New Implications of the Congressional Review Act

November 9, 2017



The Congressional Review Act (CRA) has been getting quite a bit of attention recently. Not only did President Trump sign his fifteenth resolution disapproving a federal regulation last week, but this action marked the first time a president had disapproved a regulation issued during his own tenure. Congress is also taking steps to apply the CRA to guidance documents and other non-APA (Administrative Procedure Act) agency regulatory actions.

CRA procedures for disapproving rules

Under the CRA, majorities in both houses of Congress can use expedited procedures to disapprove recent regulations. Congress has 60 legislative days after a final rule is issued to review it and send a “joint resolution of disapproval” to the president. Once the president signs the resolution, the rule cannot take effect; and perhaps more importantly, the agency needs express authority from congress to issue another regulation that is “substantially the same.”

Between January and May of this year, Congress and the president used the CRA to overturn 14 regulations issued at the end of President Obama’s term. (See our CRA tracker here.) The window for disapproving Obama administration rules has closed, however, and many expected the CRA to be set aside until the next presidential transition.

Independent agencies’ rules are vulnerable

The president’s signature on the resolution disapproving a Consumer Financial Protection Bureau (CFPB) rule last week shows that rules issued by independent regulatory agencies may be viable CRA targets. Like his predecessors, President Trump is unlikely to sign a resolution disapproving a rule one of his cabinet agencies issues, but he may welcome a chance to reverse an independent agency, like the CFPB. Presidents have less control over the heads of those agencies, and the regulations they produce may not reflect congressional or presidential priorities.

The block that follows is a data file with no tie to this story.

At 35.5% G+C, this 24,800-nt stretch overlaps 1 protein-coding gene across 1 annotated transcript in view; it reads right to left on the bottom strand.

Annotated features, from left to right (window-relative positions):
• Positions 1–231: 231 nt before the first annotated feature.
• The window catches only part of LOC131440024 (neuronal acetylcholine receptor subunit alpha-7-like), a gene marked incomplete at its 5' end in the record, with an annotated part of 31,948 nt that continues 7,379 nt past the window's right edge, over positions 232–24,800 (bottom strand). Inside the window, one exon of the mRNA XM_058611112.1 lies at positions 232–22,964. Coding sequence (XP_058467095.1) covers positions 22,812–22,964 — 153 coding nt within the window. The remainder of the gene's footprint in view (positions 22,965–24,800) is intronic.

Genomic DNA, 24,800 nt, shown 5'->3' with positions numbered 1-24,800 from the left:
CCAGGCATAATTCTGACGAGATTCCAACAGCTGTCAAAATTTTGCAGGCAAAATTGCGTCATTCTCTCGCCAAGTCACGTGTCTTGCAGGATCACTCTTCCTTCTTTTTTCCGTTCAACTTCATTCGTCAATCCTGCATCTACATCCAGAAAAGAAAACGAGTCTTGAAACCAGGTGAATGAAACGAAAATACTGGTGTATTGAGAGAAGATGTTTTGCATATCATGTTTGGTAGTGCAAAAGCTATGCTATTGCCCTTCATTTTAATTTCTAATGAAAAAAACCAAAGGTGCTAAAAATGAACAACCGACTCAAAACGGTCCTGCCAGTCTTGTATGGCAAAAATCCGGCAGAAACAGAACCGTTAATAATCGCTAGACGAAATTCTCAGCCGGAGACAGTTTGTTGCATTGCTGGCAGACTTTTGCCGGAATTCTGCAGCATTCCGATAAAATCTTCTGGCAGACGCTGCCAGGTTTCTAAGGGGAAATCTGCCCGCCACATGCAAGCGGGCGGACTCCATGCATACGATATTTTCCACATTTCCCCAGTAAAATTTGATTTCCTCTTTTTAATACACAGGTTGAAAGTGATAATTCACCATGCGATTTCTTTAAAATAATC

Three new developments

Further adding to the CRA buzz are three recent congressional actions that I discuss in more detail in Forbes and the Yale Journal on Regulation’s Notice & Comment blog.

  1. The Government Accountability Office (GAO) recently confirmed that the CRA’s definition of “rule” is broad enough to include guidance documents that did not go through notice-and-comment rulemaking. As amended by the CRA, the APA prevents rules and guidelines from going into effect before they are submitted to Congress. The GAO letter focused on an interagency guidance on leveraged lending issued more than four years ago, but it puts hundreds or even thousands of sub-regulatory statements never submitted to congress within the scope of the CRA’s disapproval mechanism.
  2. According to the Wall Street Journal, “the Senate parliamentarian has found that the GAO ruling counts as the official report,” triggering the review clock for the interagency leveraged lending guidance. If this ruling holds, it means that congress now has 60 legislative days to review the guidance and send a resolution to the president. 
  3. Another implication of the GAO letter is that guidance documents that were not sent to congress as required by the CRA were technically never in effect. The chairman of the House Financial Services Subcommittee asked financial regulators to “conduct a zero-based review” of any guidance documents and supervisory letters not submitted to congress, and to determine whether they should be submitted or be withdrawn.

These recent actions suggest the CRA is likely to continue to influence the development, implementation, and enforcement of regulation. Given the large number of rules and guidance documents affected, both congress and the administration will need to take steps to review the enforceability of past actions and manage the regulatory agenda going forward.